American Livestock Breeds Conservancy

This past weekend I attended the 30th annual conference of the American Livestock Breeds Conservancy. The ALBC works to protect breeds of livestock that have become rare or uncommon in recent history. Through breeding programs, outreach, monitoring, partnerships, and other avenues, the ALBC has saved many breeds from the brink of extinction and has succeeded in implementing livestock associations, connecting young breeders with old stocks, and so forth. One of the new ventures of the ALBC has been to inculcate a niche market for rare breeds products, thus creating an economic incentive for both producers and consumers to maintain the genetic diversity of the United States’ livestock. And so it was only fitting that our conference began with a superb dinner put together as part of Slow Foods’ Renewing America’s Food Traditions project. So Friday evening I trekked out to Celebrity Dairy (a local goat dairy and cheese maker in Silk Hope/Siler City) for one of only five pilot RAFT picnics being held across the US. Dinner featured meat from a variety of rare breed livestock, Southern-style rice, greens and salad from heritage varieties, local cheeses and wine, sweet potatoes, and dessert of heritage breed apples and goat milk ice cream. All of this was of course accompanied by conversations with foodies and farmers. The dinner was prepared by a number of members of Chefs’ Collaborative, which featured some of the fine chefs around Chapel Hill, Durham, and Pittsboro. The meats were provided by members of ALBC and all had distinctive tastes, especially those included on Slow Food’s Ark of Taste list.

Saturday morning I was off to Sanford, where I spent the morning learning about the history and mission of the ALBC, taking workshops on particular breeds, and networking with various folks. As many of you know, I have been meaning to acquire some cows for some time and, at one time, had a Dexter bull, Pepé, reserved for me. It turns out, given the difficulty of getting Pepé here and the possible mis-match in the ideal environment for which Dexters are adapted (western Ireland) and here, that I had considered other breeds of cattle. I had read in recent ALBC newsletters about the Pineywoods Cattle. And, after listening to a presentation by Bonnie and Bill Fritz and meeting with several other breeders of Pineywoods, that this rare and critically endangered breed may be the most suited for our environment. Pineywoods cattle are descended from the Spanish herds brought to the so-called Old Southwest (Louisiana, Mississippi, etc.) in the 16th century and were the backbone of the old logging and cattle culture that made up those states. Changes in production preferences and the advent of industrial agriculture pretty much wiped out what remained of post-Civil War beef production in the South such that today there are fewer than 300 individuals. I was able to network with a few folks and once we have our fences in place, we may be adding a couple head of Pineywoods to our place.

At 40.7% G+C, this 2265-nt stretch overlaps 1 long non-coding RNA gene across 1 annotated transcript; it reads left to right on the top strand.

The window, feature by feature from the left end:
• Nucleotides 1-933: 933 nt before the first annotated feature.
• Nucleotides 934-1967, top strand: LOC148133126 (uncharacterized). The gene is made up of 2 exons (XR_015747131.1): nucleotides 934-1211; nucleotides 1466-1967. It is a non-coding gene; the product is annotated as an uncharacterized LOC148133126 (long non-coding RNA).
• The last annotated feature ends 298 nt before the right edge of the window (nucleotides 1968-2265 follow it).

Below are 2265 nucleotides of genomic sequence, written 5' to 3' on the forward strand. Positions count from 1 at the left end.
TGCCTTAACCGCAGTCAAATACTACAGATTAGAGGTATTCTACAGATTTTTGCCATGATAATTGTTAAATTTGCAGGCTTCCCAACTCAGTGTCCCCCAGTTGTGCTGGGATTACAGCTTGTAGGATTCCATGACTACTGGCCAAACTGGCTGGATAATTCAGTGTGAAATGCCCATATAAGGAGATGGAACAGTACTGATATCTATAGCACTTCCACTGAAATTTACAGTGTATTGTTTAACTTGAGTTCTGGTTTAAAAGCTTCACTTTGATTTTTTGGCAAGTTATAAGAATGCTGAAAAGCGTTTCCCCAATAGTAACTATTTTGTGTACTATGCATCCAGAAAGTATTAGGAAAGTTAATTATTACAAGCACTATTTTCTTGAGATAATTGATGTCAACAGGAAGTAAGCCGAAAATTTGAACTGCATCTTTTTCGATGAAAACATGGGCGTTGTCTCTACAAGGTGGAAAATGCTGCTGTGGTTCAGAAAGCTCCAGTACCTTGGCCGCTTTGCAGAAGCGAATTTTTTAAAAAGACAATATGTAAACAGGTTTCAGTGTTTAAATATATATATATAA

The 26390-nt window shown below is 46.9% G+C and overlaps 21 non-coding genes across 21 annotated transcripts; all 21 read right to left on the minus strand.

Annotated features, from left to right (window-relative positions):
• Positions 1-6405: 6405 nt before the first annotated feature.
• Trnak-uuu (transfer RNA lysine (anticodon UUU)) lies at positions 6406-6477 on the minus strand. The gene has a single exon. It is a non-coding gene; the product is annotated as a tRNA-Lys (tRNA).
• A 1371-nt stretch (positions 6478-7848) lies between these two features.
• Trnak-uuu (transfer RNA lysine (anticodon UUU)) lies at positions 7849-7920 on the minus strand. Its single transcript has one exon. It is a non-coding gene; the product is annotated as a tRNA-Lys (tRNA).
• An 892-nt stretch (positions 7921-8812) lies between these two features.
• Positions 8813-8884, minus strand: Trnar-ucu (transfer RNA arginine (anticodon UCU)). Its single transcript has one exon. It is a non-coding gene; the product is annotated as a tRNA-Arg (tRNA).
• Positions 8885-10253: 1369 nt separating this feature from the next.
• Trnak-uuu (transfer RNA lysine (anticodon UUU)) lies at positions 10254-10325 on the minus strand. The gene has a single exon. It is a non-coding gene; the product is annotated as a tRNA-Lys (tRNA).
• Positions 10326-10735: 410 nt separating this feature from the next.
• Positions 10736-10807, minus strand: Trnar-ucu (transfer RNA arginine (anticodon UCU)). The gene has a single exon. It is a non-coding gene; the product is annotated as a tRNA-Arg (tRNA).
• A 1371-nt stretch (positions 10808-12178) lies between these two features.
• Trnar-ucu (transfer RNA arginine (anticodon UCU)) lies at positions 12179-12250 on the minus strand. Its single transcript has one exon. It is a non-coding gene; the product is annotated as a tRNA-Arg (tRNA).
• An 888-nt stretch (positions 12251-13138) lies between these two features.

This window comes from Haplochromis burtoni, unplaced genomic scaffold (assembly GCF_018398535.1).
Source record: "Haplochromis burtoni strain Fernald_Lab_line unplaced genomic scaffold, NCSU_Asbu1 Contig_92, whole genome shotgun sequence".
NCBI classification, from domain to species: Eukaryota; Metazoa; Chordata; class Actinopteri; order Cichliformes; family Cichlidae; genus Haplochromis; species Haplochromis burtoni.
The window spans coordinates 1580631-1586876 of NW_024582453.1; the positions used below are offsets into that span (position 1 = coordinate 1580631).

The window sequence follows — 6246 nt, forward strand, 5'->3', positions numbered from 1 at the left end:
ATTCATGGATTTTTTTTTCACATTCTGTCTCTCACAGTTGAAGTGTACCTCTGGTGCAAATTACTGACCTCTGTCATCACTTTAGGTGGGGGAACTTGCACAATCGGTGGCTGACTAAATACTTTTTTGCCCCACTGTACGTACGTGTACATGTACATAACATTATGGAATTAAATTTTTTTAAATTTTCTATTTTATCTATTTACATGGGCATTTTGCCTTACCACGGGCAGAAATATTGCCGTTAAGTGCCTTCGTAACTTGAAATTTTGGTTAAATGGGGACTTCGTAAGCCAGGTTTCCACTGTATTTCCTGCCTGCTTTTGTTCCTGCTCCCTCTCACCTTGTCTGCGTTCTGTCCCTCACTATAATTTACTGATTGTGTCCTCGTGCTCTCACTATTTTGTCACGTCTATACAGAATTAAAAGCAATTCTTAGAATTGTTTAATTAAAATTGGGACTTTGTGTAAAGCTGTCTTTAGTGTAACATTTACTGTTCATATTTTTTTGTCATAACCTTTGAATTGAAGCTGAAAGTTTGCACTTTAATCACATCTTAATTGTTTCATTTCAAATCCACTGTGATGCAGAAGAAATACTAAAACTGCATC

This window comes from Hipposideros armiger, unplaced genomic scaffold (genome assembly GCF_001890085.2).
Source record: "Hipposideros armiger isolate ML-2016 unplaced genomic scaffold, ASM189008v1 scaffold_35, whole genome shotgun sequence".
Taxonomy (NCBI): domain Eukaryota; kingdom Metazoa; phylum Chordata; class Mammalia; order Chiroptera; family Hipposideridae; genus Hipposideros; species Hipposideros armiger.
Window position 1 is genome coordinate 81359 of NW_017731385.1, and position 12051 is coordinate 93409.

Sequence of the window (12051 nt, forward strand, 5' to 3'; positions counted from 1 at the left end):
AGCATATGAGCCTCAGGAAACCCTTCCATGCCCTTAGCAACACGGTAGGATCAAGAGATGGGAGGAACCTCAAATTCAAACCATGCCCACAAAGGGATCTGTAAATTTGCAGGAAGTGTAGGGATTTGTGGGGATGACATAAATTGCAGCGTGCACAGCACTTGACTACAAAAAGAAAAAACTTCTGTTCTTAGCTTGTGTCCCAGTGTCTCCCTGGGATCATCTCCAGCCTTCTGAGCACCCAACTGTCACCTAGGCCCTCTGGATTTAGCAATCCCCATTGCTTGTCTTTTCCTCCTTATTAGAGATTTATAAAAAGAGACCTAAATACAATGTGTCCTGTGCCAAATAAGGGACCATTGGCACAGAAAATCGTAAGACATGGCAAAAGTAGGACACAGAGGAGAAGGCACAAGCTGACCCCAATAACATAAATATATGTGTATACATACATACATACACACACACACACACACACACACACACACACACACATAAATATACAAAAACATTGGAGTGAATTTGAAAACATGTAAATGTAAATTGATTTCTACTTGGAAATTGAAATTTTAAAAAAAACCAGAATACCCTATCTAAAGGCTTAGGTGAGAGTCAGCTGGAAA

I also learned a great deal about Myotonic Meat Goats, also known as Tennessee Fainting Goats. Because of a single genetic mutation this breed, which has been around since the late nineteenth century, has both a 30% increase in muscle-bone weight compared to other meat goats and a tendency to go stiff, giving rise to their appellation as fainting goats.

Although I cannot possibly relate all the other things I learned, including what I gained from an in-depth look at operating a microdairy and cheese-making, the skills needed to be a master breeder of conservation breeds, and the opportunities made available by Tillers International (who will host the next ALBC conference at their Michigan farm), I can say it was a conference well worth attending. Of course we finished off with another excellent meal consisting of another superb array of meats from rare breeds, locally grown greens, and other foods all prepared by Chatham Marketplace (Pittsboro). If you’ve read this far, I’d encourage you too to learn more about rare breeds and find ways you can support conservation and local, sustainable agriculture through your consumer choices.

Leave a Reply

Fill in your details below or click an icon to log in: Logo

You are commenting using your account. Log Out /  Change )

Google+ photo

You are commenting using your Google+ account. Log Out /  Change )

Twitter picture

You are commenting using your Twitter account. Log Out /  Change )

Facebook photo

You are commenting using your Facebook account. Log Out /  Change )

Connecting to %s